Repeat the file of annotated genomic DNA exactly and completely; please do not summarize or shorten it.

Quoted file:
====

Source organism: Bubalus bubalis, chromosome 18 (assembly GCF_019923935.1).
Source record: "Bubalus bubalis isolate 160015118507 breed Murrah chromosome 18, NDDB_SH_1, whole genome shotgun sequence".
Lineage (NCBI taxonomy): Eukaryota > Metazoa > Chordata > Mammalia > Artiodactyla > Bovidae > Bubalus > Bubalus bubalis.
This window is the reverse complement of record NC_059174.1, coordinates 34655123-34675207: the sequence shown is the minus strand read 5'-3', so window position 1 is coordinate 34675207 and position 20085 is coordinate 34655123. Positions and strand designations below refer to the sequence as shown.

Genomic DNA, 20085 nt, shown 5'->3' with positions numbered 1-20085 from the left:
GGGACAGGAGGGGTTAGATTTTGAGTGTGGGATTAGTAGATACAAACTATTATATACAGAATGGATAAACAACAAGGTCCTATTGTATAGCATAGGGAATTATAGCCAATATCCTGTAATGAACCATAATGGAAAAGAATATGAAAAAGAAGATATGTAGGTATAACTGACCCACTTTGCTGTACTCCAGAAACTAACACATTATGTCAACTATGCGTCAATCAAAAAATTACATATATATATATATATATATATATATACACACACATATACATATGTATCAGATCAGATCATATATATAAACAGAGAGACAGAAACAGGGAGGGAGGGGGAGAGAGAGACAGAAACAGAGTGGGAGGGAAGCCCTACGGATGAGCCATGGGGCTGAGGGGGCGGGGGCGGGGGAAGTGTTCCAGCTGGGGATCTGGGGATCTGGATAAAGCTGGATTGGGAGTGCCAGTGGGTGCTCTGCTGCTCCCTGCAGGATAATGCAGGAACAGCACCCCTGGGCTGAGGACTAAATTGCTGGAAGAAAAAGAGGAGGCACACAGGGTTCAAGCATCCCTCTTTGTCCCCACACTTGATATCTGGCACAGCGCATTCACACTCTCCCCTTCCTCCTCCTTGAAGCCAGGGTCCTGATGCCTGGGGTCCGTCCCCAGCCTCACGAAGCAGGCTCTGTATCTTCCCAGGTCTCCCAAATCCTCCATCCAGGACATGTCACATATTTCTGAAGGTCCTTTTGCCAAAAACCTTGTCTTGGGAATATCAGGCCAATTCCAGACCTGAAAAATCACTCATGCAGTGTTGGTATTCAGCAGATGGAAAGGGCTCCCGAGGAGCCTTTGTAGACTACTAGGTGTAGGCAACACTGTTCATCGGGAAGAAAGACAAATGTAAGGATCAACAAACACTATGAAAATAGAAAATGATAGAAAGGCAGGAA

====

Source organism: Bubalus bubalis, chromosome 18 (assembly GCF_019923935.1).
Source record: "Bubalus bubalis isolate 160015118507 breed Murrah chromosome 18, NDDB_SH_1, whole genome shotgun sequence".
Lineage (NCBI taxonomy): Eukaryota > Metazoa > Chordata > Mammalia > Artiodactyla > Bovidae > Bubalus > Bubalus bubalis.
This window is the reverse complement of record NC_059174.1, coordinates 34655123-34675207: the sequence shown is the minus strand read 5'-3', so window position 1 is coordinate 34675207 and position 20085 is coordinate 34655123. Positions and strand designations below refer to the sequence as shown.

Genomic DNA, 20085 nt, shown 5'->3' with positions numbered 1-20085 from the left:
GGGACAGGAGGGGTTAGATTTTGAGTGTGGGATTAGTAGATACAAACTATTATATACAGAATGGATAAACAACAAGGTCCTATTGTATAGCATAGGGAATTATAGCCAATATCCTGTAATGAACCATAATGGAAAAGAATATGAAAAAGAAGATATGTAGGTATAACTGACCCACTTTGCTGTACTCCAGAAACTAACACATTATGTCAACTATGCGTCAATCAAAAAATTACATATATATATATATATATATATATATACACACACATATACATATGTATCAGATCAGATCATATATATAAACAGAGAGACAGAAACAGGGAGGGAGGGGGAGAGAGAGACAGAAACAGAGTGGGAGGGAAGCCCTACGGATGAGCCATGGGGCTGAGGGGGCGGGGGCGGGGGAAGTGTTCCAGCTGGGGATCTGGGGATCTGGATAAAGCTGGATTGGGAGTGCCAGTGGGTGCTCTGCTGCTCCCTGCAGGATAATGCAGGAACAGCACCCCTGGGCTGAGGACTAAATTGCTGGAAGAAAAAGAGGAGGCACACAGGGTTCAAGCATCCCTCTTTGTCCCCACACTTGATATCTGGCACAGCGCATTCACACTCTCCCCTTCCTCCTCCTTGAAGCCAGGGTCCTGATGCCTGGGGTCCGTCCCCAGCCTCACGAAGCAGGCTCTGTATCTTCCCAGGTCTCCCAAATCCTCCATCCAGGACATGTCACATATTTCTGAAGGTCCTTTTGCCAAAAACCTTGTCTTGGGAATATCAGGCCAATTCCAGACCTGAAAAATCACTCATGCAGTGTTGGTATTCAGCAGATGGAAAGGGCTCCCGAGGAGCCTTTGTAGACTACTAGGTGTAGGCAACACTGTTCATCGGGAAGAAAGACAAATGTAAGGATCAACAAACACTATGAAAATAGAAAATGATAGAAAGGCAGGAA